The path of the storm waa through a rich
agricultural section and nearly all ot the
buildings were of a substantial character.
The home of Thomas Cook, the largest
farm house In Ihe vicinity, waa carried a
distance of thirty feet, The total loss will
aggregate many thousands. The cloud
had a peculiar dipping or slgsag motion,
They were followed by a fall of rain and
hall. On account of the cool weather and
showery condition all day, the storm was
All telephone system are diaorganlsed.
Telegraph wires are down west of here,
and It Is feared report of loss ot life and
widespread damage will come in from other
ALDA. Neb., April SO. (Special Tele
gram.) The heaviest rainfall of the sea
son with some hall fell today. . During the
storm lightning struck a windmill thirty
or forty yards from the residence of A,
J. Fltsnlnger, tearing a hole In th bottom
of the tank a foot square. No other dam
age wa done.
DEATH RECORD. '
Vnneral of Taylor Flick.
BROKEN BOW. Neb., April 80, (Spe
clal.) Hon. Taylor Flick wa burled
yesterday under the auspices ot the
Masonic lodge. The funeral waa one of
the largest in the history, ot the city and
was attended! by many hundred friends.
Service were conducted by Rev. W. H.
Sander, rector of St. John' Episcopal
church, of which the deceased waa a mem
ber. Owing to the crowd attending, ar
rangements had been made for the u
of the Methodist church, the largest re
llglous edifice In the city. The rector
spoke feelingly of the departed' useful
career and manly fight he had made In
life' battles. When the cemetery was
reached Emmett Crawford lodge assumed
control and the body wa Interred under
Maaontc rite and honor.. Mr. Flick waa
candidate for governor of thi state In
1900, on the mlddle-of-road populist
ticket. He leave two aona, Walter, who
Uvea in Oklahoma, and George, who 1 a
prominent government official at Wash
tngton. D. C
Mrs. Adeline Hodgln.
Mrs. R. F. Hodgin ha received word of
the death of Mrs. Adallne Hodgln at Che'
terblll, O., the aged mother ot the late R,
F. Hodgln, who wa proprietor of the
Omaha Trade Exhibit, who died of Bright'
disease. Mr. Hodgin waa the last member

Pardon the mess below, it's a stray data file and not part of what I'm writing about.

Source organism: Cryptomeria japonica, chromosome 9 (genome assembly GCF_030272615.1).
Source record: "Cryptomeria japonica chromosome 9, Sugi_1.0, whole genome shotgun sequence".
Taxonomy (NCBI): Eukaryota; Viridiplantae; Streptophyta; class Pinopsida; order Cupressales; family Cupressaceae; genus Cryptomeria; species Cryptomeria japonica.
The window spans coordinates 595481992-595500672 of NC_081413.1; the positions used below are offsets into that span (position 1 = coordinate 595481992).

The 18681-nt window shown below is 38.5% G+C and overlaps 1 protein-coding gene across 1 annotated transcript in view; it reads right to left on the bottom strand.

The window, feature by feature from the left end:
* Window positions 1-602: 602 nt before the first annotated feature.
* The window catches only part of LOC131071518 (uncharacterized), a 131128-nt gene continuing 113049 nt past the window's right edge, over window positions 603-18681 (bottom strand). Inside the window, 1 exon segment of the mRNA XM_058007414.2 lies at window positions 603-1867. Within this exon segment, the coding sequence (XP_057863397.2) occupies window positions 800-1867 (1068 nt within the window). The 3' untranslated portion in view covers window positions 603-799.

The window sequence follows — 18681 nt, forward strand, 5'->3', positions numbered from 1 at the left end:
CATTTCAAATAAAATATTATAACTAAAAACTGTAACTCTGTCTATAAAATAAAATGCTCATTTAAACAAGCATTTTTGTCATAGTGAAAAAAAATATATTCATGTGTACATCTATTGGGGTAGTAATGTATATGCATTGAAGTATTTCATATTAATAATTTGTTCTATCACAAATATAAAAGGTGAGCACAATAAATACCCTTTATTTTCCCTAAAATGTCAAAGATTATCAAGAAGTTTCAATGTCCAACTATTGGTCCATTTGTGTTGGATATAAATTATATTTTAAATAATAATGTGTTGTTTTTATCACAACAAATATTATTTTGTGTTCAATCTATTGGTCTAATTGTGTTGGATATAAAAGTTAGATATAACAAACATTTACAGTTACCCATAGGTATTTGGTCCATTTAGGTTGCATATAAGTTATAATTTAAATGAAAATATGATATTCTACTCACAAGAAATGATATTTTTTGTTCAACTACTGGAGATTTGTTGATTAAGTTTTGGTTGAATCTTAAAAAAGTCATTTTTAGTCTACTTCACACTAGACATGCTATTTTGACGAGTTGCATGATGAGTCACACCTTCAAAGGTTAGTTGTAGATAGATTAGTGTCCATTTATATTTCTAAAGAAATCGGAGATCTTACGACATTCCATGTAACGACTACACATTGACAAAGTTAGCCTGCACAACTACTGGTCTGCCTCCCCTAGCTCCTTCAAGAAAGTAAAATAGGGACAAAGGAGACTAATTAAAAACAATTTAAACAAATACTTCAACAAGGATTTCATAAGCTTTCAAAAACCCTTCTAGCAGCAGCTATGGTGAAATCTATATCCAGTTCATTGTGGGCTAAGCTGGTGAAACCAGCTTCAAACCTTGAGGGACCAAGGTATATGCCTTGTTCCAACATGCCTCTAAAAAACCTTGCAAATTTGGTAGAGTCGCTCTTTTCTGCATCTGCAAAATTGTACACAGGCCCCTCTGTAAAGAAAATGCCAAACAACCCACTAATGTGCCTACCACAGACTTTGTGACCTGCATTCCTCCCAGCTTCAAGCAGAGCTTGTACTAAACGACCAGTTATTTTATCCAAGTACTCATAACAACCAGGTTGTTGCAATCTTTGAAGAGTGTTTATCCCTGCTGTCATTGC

of the family of six, consisting of herself,
her husband, two son and two daughter,
tr die from Bright' disease.
Margaret William, infant child ' of Mr.
and Mr. Oscar B. William, died yesterday
afternoon of peritonitis.
Secretary Bonaparto 111.
WASHINGTON, April SO.-Advlce r
celved here from Secretary Bonaparte, who
Is at hi home In Baltimore, are to the
effect that he 1 believed to be an 111 man
and perhaps threatened with pneumonia.
He I aald to have suffered from a chill
while at Atlantic City Friday and this
was followed upon hi return to Baltimore
by another and mor severe one.
C. F. F. MICHELSEN
1. DANIEL LENTZ
2. A. W. BRUBAKER
8. WM. CA8TLEMAN
A. B. II. VIAL
6. T. II. BO WEN
0. W. GILL AN
7. CIIAS. HARMS
8. ED WHALEN
9. P. 8. CONDIT
10. 8. P. BOREN8EN
11. E. J. MORROW
12. JOHN IB A
NEBRASKA WEATHER FORECAST
Showers Tnesdny. Wednesday Fair
Temperntnre at Omaha Teaterdayt
Hoar, Deg. Halt, Deg.
B a. m...... n-4 I p. m Atf
a. m aa Jl p. ra tiH
T a-'m;..... na n p. m...... KM
") a. m at 4 p. m...... BT
A a. m ft lip. n M
10 n. m (Ut p. m...... ft"
11 a. m K4 T p. na
It tm... WV 8 p. m...... Ml
S p. m ..... . B4
LAKE TRAFFIC IS TIED UP.
Many 'Longshoremen and Marine
Worker lolt Work at
CLEVELAND. O., April V The order of
President Keefe of the 'Longshoremen
Union for a suspension of work wa received
by 'longshoremen and marine tranaport
worker 'here today and t midnight th
men obeyed, work on the dock here being
suspended at that time.
At Sandusky all of the men obeyed the
trik order at midnight and the docks
there are also Idle.
Member of the 'Longshoremen's union
aid tonight that the matter I now wholly
up to the Duck Owner' association.
BUFFALO. N. T., April 80. At midnight
6,000 men, every member of the 'Longshore
men' union In this port, went on strike
In accordance with order from Preldenl
Daniel J. Keefe. They include marine Are'
men, oilers, water tender, lake pilots, grain
scoopers, stationary dock firemen, coal
handlers, or handlers, tug firemen and
It Is said htre that every port on the
great lakea wll be affected by the strike
and that lake commerce will be tied up
with one ot the biggest strikes on the
great lake In years. '
Chicago, April 30. Only six bot were at
fected by the 'longshoremen's strike to
night, o that the number of men actually
out here I small. On these vessel a
number of the pilots were not member of
the union, but they made application for
membership and quit work with the union
MORMON CHURCH IN POLITICS
Presbyterian Woman Say They De
sire to Seen re Power la
KANSAS CITY, April, SO.-Mis Kdlth
Hughe of Burton. Karl, who for twelve
years has been working Under the mission
ary society of the Presbyterian church.